Walt Disney World already was hammered in the media for reopening the parks at precisely the time Florida cases spiked. Even though Walt Disney World obviously didn’t cause that spike, it was a case of unfortunate timing. For this reason, Disney has been understandably sensitive of the public perception and appearance of its actions. This is why we’ve yet to see general public discounts on resort rooms and another reason why it’s unlikely Mickey’s Very Merry Christmas Party will be held. Photos of crowds or a lack of physical distancing would be a really bad look.
Fifth, demand for Mickey’s Very Merry Christmas Party is undoubtedly low.
If attendance trends and hotel occupancy patterns hold for the rest of the year, it’ll be disproportionately locals, Annual Passholders, and Disney Vacation Club members visiting. Two of the biggest demographics for Mickey’s Very Merry Christmas Party–College Program students and tourists–will be a limited (or non) factor. Guests are already starting to reduce their spending, and it’s hard to see that trend shift by the holiday season against the real world backdrop of a recession.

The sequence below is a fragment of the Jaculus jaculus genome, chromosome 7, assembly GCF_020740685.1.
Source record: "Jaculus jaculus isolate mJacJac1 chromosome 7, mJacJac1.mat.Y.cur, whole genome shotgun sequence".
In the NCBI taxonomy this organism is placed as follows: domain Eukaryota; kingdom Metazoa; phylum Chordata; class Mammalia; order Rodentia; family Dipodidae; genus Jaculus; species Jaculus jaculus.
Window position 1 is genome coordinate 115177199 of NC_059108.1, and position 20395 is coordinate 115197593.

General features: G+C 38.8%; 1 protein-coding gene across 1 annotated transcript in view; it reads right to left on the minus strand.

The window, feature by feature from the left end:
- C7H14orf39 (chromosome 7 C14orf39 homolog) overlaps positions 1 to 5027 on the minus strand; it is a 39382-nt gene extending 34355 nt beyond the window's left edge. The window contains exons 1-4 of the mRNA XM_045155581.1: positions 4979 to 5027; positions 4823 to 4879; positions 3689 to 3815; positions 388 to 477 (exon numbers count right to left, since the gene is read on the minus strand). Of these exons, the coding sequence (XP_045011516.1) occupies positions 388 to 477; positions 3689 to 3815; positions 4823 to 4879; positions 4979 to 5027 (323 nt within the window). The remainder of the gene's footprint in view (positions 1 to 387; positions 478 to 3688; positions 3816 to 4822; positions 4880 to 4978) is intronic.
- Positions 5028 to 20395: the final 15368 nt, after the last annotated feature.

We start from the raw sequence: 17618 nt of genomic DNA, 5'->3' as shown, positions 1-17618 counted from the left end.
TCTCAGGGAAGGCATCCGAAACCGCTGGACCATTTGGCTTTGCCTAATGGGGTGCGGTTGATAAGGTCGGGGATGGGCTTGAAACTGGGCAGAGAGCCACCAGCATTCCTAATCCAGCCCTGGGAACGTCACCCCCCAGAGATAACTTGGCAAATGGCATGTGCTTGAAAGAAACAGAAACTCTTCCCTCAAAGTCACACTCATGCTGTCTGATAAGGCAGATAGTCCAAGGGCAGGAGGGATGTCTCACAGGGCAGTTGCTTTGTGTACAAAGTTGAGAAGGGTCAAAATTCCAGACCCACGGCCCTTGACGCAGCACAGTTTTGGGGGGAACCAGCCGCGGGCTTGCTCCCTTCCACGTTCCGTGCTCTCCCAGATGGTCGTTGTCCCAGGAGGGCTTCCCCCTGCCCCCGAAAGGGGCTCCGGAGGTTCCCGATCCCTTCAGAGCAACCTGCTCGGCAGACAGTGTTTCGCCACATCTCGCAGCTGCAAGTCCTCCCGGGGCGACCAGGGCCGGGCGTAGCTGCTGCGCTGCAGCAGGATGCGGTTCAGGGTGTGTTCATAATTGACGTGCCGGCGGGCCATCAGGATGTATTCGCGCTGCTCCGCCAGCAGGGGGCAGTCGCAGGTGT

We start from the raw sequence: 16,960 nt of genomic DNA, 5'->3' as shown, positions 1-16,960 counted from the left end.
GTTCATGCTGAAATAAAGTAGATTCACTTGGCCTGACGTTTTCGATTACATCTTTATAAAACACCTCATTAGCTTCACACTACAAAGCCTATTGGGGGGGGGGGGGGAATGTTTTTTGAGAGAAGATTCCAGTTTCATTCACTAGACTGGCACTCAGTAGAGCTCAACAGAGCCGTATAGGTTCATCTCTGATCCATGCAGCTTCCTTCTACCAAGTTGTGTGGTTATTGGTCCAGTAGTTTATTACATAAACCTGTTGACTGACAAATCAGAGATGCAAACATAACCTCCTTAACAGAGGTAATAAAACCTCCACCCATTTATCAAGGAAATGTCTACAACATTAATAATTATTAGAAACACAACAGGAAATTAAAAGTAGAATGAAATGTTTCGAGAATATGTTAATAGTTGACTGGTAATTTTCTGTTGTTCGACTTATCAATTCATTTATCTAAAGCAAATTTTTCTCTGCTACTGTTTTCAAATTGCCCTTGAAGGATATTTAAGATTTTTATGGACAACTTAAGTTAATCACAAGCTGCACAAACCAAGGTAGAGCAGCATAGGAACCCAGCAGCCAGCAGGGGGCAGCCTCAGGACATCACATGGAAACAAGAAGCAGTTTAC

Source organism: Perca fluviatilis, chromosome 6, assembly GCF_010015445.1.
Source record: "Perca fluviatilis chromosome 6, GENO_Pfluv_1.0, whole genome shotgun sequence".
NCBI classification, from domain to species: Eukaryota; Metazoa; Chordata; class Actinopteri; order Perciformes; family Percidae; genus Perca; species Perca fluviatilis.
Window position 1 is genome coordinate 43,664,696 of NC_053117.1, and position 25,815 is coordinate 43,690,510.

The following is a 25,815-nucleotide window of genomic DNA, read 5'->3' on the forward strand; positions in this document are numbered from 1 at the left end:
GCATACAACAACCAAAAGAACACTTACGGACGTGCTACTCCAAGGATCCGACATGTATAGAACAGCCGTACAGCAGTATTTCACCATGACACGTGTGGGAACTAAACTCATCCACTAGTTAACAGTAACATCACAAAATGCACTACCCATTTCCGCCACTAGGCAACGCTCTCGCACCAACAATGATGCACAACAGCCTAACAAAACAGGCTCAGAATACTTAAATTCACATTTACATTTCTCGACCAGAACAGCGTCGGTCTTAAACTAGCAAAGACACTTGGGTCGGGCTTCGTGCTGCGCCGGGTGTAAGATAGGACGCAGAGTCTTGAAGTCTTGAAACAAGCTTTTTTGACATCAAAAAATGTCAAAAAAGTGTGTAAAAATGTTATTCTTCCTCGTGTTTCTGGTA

Sixth, it’s probably already too late–and if not, it will be soon.
It should go without saying, but planning for Mickey’s Very Merry Christmas Party does not begin the day decorations start being installed in Magic Kingdom. The wheels are in motion months in advance. Orders must be placed for pyro, cookies, and more. Training begins. Collateral is designed and produced. From a timeline perspective alone, it’s possible that Walt Disney World has already made the decision to cancel and just hasn’t publicly announced it yet.